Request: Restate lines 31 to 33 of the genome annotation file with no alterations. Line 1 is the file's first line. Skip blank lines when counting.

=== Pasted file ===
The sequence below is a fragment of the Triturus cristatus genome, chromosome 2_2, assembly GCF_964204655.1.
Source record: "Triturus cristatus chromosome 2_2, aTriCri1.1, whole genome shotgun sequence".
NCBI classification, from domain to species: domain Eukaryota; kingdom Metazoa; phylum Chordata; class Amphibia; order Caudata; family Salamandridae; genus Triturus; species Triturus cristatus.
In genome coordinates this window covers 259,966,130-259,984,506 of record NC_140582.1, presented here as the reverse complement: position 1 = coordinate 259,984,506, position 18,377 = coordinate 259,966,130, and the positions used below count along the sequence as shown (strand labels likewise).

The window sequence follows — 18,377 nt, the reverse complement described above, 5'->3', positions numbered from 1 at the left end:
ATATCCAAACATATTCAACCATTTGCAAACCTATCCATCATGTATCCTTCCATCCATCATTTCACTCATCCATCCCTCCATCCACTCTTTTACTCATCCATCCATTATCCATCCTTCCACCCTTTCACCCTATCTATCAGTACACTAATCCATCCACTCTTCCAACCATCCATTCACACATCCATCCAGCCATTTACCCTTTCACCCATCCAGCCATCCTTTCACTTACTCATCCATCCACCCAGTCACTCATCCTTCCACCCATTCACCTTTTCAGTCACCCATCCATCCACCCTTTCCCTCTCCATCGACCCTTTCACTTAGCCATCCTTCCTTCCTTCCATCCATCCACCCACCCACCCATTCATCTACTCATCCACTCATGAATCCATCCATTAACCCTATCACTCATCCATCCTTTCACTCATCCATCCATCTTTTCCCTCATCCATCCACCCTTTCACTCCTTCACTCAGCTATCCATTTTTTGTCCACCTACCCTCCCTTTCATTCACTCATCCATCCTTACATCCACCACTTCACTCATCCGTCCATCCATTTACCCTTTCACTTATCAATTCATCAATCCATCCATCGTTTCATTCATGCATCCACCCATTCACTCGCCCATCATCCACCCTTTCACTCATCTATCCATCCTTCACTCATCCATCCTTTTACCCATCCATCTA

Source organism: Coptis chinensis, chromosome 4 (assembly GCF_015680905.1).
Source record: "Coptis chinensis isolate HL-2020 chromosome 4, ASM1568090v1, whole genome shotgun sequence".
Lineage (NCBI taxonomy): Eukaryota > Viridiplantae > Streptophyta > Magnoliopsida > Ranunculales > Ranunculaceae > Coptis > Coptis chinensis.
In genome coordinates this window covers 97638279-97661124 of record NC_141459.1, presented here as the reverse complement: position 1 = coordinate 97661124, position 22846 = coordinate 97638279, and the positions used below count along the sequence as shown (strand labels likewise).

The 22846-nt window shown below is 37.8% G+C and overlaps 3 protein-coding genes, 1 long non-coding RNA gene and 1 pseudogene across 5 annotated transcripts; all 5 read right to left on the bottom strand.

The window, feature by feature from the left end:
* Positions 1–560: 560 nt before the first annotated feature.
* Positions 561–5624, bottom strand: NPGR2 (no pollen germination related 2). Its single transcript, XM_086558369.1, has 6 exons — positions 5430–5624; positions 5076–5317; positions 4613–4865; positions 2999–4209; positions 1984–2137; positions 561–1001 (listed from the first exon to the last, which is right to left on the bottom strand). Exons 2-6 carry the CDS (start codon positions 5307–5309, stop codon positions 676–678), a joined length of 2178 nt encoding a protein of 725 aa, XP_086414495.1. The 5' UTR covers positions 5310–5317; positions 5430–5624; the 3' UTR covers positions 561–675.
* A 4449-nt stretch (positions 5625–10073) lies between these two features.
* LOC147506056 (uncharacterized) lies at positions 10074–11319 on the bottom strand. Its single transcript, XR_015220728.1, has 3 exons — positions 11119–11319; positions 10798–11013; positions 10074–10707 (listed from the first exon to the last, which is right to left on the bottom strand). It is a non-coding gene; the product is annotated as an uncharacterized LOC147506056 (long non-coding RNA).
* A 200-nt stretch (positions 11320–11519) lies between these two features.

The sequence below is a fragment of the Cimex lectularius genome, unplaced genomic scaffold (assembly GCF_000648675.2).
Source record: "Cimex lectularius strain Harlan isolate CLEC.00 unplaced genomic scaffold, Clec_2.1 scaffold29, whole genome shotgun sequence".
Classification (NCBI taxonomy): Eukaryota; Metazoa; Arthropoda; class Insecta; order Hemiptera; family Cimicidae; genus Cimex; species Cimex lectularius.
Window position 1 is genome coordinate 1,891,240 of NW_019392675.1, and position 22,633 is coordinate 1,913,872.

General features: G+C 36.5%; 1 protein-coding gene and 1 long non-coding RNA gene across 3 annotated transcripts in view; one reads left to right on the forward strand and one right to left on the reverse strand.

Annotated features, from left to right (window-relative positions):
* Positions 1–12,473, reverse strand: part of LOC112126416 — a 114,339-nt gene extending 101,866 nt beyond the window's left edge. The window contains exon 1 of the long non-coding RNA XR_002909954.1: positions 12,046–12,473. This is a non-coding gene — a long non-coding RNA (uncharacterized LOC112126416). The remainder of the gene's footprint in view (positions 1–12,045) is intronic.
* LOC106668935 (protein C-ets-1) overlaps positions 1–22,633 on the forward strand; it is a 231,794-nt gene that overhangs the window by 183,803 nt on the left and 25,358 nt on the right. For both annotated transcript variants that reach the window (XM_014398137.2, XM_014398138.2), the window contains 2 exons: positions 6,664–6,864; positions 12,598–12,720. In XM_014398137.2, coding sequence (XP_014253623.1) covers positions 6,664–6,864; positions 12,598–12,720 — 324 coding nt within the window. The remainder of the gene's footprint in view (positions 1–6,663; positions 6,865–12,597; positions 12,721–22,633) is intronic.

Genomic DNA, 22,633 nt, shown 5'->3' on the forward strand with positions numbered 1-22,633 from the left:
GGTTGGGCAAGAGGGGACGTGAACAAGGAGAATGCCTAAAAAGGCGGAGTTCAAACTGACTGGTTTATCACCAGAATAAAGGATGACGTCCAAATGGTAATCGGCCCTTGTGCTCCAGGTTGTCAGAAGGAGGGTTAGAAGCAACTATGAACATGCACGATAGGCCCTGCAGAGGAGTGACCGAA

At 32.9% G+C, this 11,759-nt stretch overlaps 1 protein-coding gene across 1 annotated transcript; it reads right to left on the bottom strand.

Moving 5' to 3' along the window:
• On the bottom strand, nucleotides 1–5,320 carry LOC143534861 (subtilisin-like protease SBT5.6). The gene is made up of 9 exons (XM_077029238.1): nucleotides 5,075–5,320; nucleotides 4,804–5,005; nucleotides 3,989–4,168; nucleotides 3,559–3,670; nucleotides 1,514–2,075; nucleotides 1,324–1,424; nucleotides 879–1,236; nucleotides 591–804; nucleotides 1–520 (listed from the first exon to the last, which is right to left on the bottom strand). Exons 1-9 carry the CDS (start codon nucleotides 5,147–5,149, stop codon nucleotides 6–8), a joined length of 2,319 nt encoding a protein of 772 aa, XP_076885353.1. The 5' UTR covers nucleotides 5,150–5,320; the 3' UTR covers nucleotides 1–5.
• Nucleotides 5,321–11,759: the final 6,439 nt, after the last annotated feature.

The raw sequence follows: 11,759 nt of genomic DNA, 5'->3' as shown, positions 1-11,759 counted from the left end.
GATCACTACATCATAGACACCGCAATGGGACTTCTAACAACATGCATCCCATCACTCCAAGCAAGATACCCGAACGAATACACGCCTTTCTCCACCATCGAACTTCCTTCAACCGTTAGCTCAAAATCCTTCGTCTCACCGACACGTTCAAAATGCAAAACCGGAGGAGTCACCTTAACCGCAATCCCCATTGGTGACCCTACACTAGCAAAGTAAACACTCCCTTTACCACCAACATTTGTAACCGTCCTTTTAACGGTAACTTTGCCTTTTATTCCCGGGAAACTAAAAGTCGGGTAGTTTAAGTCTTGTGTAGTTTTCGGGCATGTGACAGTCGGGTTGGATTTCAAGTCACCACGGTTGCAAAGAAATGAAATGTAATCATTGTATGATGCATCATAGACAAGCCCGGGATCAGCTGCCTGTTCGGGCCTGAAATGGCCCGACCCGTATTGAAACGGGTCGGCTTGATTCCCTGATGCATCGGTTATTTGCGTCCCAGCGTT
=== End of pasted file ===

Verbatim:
• Nucleotides 5,321–11,759: the final 6,439 nt, after the last annotated feature.

The raw sequence follows: 11,759 nt of genomic DNA, 5'->3' as shown, positions 1-11,759 counted from the left end.
GATCACTACATCATAGACACCGCAATGGGACTTCTAACAACATGCATCCCATCACTCCAAGCAAGATACCCGAACGAATACACGCCTTTCTCCACCATCGAACTTCCTTCAACCGTTAGCTCAAAATCCTTCGTCTCACCGACACGTTCAAAATGCAAAACCGGAGGAGTCACCTTAACCGCAATCCCCATTGGTGACCCTACACTAGCAAAGTAAACACTCCCTTTACCACCAACATTTGTAACCGTCCTTTTAACGGTAACTTTGCCTTTTATTCCCGGGAAACTAAAAGTCGGGTAGTTTAAGTCTTGTGTAGTTTTCGGGCATGTGACAGTCGGGTTGGATTTCAAGTCACCACGGTTGCAAAGAAATGAAATGTAATCATTGTATGATGCATCATAGACAAGCCCGGGATCAGCTGCCTGTTCGGGCCTGAAATGGCCCGACCCGTATTGAAACGGGTCGGCTTGATTCCCTGATGCATCGGTTATTTGCGTCCCAGCGTT